Journey's End

06/10/2004 at 12:00 PM EDT

Journey's End
"With Ronald Reagan, what you saw was what you got," says his longtime Secret Service agent John Barletta. "Every day was a new challenge. Every day he made me laugh. Every day was a special memory."
Journey's End| Nancy Reagan, Ronald Reagan

"My favorite memory is from a White House reception," says Betsy Bloomingdale of Reagan (in '66). "It was freezing cold outside, and I had a big fur hat on. I came down the receiving line and he said, 'So tell me. How are things in Moscow?' He always had a funny quip, no matter what the situation."


That a son would say such things of his father may not be surprising. Less expected, perhaps, were the sentiments of those who hadn't even known the man, like the small group who stood silently outside the Reagans' three-bedroom home as a black Cadillac hearse pulled slowly from the shaded driveway into the sunlit street. "I'm not so sure about his politics, but that's not what made him great," said Jeff Dashev, 60, a neighbor. "He inspired people. He made us all feel better about ourselves."

It was the key to his record popularity. The former Hollywood movie star, with boundless faith, helped restore pride and prosperity to a nation still smarting from the Watergate scandal and the Vietnam war. His story – now a legend, really – was built on a series of improbabilities: the child of an alcoholic father who became a figurehead for family values; the skinny, nearsighted kid who transformed into a strapping lifeguard and a handsome movie star; and a B-list actor who, finding his career washed up, resurrected himself by building one of the most powerful political careers of an era, first as a two-term governor of California in the '60s and '70s and then as President in 1981. The nation held its breath when he was nearly brought down by a would-be assassin less than three months after taking office – and cheered when he rebounded to robust health with impressive speed.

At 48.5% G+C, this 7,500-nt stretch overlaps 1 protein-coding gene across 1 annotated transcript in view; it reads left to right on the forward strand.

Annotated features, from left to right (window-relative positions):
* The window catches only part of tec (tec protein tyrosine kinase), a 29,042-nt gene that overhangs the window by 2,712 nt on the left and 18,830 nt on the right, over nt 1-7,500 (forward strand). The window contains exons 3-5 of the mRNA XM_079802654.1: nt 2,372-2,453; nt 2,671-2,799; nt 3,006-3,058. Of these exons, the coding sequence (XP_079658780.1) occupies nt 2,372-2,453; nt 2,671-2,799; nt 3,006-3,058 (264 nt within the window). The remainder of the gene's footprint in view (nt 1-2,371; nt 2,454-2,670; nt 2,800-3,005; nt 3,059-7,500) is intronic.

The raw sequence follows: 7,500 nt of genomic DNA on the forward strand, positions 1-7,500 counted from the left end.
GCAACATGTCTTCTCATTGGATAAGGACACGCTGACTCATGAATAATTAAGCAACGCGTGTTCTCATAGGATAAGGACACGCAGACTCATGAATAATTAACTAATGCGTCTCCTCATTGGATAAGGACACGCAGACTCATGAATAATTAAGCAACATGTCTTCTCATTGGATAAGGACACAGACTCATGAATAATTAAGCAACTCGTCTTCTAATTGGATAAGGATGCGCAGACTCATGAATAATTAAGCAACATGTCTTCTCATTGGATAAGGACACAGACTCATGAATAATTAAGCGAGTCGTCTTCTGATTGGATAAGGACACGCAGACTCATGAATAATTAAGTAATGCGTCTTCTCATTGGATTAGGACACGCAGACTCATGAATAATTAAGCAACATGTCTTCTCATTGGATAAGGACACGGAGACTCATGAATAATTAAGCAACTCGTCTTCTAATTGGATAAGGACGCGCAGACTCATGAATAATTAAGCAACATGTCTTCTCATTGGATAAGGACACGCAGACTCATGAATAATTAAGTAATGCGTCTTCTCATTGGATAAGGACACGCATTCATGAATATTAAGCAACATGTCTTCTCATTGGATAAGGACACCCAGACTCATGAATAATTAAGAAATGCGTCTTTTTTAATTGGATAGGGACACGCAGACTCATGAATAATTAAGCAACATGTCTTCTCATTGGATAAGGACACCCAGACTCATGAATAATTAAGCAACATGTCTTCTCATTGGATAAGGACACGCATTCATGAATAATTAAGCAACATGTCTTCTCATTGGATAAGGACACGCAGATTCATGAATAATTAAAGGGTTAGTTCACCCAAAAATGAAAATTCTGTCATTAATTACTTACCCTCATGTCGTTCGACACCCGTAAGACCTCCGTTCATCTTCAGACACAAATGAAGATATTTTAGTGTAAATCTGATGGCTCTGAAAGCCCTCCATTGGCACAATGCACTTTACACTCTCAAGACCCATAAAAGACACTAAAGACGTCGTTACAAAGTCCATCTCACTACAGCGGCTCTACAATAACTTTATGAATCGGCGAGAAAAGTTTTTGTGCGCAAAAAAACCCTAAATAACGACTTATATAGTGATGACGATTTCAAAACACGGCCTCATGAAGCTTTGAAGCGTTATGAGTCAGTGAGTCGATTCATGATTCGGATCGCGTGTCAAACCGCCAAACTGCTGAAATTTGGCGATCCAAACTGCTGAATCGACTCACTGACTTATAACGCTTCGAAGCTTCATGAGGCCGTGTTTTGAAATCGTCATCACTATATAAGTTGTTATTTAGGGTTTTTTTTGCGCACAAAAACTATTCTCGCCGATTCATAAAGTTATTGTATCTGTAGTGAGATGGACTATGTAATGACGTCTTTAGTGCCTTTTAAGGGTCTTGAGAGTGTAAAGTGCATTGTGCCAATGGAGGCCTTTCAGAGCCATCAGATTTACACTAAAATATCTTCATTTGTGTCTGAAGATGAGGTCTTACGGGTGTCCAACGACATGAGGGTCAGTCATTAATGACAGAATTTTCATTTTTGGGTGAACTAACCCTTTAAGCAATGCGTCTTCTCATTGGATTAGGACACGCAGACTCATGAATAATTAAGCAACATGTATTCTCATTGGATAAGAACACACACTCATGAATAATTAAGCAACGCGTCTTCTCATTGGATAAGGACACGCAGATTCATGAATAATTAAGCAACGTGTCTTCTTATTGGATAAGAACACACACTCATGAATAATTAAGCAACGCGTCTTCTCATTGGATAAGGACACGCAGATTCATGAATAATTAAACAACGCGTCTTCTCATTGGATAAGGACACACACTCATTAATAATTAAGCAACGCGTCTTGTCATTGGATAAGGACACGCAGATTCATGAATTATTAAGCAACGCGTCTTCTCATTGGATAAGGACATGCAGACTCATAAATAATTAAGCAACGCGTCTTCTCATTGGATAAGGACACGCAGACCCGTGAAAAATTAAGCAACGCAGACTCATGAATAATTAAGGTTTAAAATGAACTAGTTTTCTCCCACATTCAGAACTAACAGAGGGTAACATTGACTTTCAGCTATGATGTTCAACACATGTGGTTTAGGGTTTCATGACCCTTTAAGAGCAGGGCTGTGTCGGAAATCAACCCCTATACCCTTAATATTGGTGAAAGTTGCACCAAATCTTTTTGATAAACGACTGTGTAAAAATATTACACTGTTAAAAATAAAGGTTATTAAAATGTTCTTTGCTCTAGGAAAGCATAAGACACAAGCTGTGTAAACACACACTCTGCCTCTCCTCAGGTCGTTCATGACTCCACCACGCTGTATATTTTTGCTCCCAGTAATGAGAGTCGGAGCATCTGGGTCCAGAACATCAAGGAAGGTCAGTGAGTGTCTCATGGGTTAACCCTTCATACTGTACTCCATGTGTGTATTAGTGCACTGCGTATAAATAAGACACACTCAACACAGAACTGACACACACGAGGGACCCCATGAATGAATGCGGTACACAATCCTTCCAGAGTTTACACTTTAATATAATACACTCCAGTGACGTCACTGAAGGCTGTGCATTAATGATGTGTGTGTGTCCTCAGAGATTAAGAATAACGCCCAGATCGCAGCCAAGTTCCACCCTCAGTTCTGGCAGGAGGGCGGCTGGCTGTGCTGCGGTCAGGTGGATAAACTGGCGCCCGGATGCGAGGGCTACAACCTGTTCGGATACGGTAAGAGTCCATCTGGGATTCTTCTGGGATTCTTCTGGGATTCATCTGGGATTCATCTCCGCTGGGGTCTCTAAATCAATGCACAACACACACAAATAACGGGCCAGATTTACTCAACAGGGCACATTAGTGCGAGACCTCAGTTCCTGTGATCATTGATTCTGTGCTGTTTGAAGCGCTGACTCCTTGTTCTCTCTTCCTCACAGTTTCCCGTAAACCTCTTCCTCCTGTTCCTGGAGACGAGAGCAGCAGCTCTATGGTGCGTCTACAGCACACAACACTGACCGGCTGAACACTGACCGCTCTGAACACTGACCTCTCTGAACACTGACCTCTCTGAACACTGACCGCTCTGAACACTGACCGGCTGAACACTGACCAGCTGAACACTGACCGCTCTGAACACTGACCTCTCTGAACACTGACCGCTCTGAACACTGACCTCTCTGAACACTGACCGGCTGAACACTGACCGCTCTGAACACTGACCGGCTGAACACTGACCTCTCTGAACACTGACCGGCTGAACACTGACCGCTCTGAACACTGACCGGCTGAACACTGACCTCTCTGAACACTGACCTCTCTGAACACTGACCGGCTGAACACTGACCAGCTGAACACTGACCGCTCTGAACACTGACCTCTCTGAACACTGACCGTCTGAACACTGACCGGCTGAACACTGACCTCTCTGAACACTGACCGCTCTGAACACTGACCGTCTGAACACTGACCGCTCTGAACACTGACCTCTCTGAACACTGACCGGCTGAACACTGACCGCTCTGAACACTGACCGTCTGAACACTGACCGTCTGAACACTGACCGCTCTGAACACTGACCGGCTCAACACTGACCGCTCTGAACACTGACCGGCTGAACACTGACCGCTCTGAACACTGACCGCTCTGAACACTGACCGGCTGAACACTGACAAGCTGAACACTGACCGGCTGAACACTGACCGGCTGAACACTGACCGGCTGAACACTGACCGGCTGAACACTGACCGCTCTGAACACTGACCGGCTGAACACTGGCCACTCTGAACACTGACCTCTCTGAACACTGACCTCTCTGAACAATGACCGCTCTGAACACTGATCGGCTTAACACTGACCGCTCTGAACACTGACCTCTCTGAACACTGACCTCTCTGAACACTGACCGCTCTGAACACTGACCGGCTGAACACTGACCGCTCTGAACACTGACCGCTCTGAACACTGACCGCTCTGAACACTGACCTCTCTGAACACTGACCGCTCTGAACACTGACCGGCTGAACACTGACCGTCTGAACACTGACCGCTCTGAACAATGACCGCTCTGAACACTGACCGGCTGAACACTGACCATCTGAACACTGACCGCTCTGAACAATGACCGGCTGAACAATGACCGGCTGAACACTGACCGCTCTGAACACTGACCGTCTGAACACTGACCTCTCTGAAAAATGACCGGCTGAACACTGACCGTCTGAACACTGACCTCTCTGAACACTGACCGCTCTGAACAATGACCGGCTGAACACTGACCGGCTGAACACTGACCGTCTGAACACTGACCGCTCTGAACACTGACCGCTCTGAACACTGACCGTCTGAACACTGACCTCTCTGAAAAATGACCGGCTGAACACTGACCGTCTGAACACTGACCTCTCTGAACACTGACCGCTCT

Beloved as he was, Reagan's Presidency was not without its dark side. Critics said he did little as the AIDS crisis exploded on his watch. "I think the world would have been better off if he had not been President," says AIDS activist Larry Kramer. The growing legions of homeless Americans in the 1980s were seen by many as the cruel reality of Reaganomics. And the President also played a role (never clearly defined) in the Iran-Contra arms-for-hostages scandal.

Still, Reagan was a fine one for restoring America's own can-do optimism, or comforting a nation in trauma, as he did in the wake of the 1986 Challenger disaster. "He wasn't so much the great communicator," former French President François Mitterrand once said of Reagan, "as he was in communion with the American people."

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